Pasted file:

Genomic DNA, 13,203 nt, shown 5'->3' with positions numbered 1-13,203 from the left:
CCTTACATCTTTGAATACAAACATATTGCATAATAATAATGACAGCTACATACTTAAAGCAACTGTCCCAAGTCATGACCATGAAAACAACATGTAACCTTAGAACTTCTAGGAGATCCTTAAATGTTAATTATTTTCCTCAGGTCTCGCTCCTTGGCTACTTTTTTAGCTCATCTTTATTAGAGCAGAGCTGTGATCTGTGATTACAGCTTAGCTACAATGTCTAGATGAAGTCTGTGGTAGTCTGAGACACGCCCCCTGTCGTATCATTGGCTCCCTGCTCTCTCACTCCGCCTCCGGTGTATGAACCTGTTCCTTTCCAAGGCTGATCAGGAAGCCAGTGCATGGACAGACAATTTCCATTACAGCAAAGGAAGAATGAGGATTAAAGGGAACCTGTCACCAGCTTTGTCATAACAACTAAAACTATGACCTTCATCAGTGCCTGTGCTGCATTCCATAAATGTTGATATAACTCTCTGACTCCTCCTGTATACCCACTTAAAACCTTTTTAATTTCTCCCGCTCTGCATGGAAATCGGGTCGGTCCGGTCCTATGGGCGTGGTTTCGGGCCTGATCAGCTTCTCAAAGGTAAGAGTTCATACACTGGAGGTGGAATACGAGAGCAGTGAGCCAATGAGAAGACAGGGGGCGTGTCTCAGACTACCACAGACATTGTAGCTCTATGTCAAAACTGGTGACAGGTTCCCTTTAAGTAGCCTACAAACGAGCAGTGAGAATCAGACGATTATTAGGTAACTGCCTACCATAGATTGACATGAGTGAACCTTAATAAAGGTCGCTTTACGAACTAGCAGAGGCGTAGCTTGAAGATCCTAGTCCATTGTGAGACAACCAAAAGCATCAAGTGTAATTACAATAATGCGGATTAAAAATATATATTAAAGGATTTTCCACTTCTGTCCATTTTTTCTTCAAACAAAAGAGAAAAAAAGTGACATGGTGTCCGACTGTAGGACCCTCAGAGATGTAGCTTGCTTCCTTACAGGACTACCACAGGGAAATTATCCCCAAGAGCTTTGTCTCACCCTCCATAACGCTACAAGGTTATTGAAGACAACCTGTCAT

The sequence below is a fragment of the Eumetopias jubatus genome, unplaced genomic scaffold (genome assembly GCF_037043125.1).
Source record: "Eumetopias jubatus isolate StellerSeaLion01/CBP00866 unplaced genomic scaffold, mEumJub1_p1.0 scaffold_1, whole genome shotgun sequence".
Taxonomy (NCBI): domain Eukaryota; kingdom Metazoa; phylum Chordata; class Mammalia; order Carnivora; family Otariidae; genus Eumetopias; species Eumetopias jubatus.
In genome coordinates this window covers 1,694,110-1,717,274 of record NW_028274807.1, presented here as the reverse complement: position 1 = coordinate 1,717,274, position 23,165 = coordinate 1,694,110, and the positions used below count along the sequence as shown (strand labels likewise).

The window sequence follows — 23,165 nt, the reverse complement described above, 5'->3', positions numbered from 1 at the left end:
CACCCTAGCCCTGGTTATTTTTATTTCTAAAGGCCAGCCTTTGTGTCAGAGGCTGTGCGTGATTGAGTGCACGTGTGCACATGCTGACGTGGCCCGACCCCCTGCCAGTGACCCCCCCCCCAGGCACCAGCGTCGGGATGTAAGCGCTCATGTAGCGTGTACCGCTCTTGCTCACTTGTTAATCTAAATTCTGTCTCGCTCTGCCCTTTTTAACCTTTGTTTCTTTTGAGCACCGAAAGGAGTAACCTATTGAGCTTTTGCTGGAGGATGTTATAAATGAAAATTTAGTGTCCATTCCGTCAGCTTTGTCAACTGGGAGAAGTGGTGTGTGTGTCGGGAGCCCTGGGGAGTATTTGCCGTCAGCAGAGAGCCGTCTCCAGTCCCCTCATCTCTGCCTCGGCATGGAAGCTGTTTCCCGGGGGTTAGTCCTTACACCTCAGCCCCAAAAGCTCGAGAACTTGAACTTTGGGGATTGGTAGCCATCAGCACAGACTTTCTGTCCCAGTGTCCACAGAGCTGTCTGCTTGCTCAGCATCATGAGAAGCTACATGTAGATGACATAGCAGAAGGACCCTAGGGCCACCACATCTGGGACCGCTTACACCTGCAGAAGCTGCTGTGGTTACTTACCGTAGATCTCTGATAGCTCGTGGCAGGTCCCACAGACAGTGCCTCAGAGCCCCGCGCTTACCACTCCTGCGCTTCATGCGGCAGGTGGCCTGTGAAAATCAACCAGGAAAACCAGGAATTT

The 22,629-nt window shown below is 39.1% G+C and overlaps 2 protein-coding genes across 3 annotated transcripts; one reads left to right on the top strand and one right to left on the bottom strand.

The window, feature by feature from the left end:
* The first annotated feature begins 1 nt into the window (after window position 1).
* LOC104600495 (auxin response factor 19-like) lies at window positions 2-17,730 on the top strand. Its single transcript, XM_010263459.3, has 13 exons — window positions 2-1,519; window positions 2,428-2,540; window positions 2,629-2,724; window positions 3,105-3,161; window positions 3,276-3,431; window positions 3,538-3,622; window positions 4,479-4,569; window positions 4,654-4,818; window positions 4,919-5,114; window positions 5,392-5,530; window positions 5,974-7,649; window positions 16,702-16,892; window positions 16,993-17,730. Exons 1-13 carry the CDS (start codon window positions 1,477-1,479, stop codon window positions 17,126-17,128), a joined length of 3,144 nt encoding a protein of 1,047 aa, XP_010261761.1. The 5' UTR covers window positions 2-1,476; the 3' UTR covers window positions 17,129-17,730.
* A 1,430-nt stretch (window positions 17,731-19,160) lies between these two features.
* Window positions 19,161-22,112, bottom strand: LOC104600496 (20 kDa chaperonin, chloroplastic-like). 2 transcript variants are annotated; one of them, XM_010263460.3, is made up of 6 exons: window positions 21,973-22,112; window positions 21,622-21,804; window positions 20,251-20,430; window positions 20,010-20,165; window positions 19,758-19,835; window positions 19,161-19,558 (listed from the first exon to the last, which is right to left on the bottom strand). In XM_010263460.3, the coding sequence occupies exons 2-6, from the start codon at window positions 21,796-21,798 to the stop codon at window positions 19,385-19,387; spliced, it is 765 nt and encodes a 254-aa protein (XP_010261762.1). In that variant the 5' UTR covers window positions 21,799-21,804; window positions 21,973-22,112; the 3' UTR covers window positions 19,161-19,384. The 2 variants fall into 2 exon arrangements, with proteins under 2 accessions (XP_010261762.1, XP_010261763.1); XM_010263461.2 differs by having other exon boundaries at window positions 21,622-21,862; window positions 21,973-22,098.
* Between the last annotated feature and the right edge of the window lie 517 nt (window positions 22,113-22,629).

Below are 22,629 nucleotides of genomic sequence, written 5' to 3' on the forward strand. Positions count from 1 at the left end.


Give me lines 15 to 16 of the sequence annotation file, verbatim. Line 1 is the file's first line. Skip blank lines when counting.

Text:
* Between the last annotated feature and the right edge of the window lie 517 nt (window positions 22,113-22,629).

Below are 22,629 nucleotides of genomic sequence, written 5' to 3' on the forward strand. Positions count from 1 at the left end.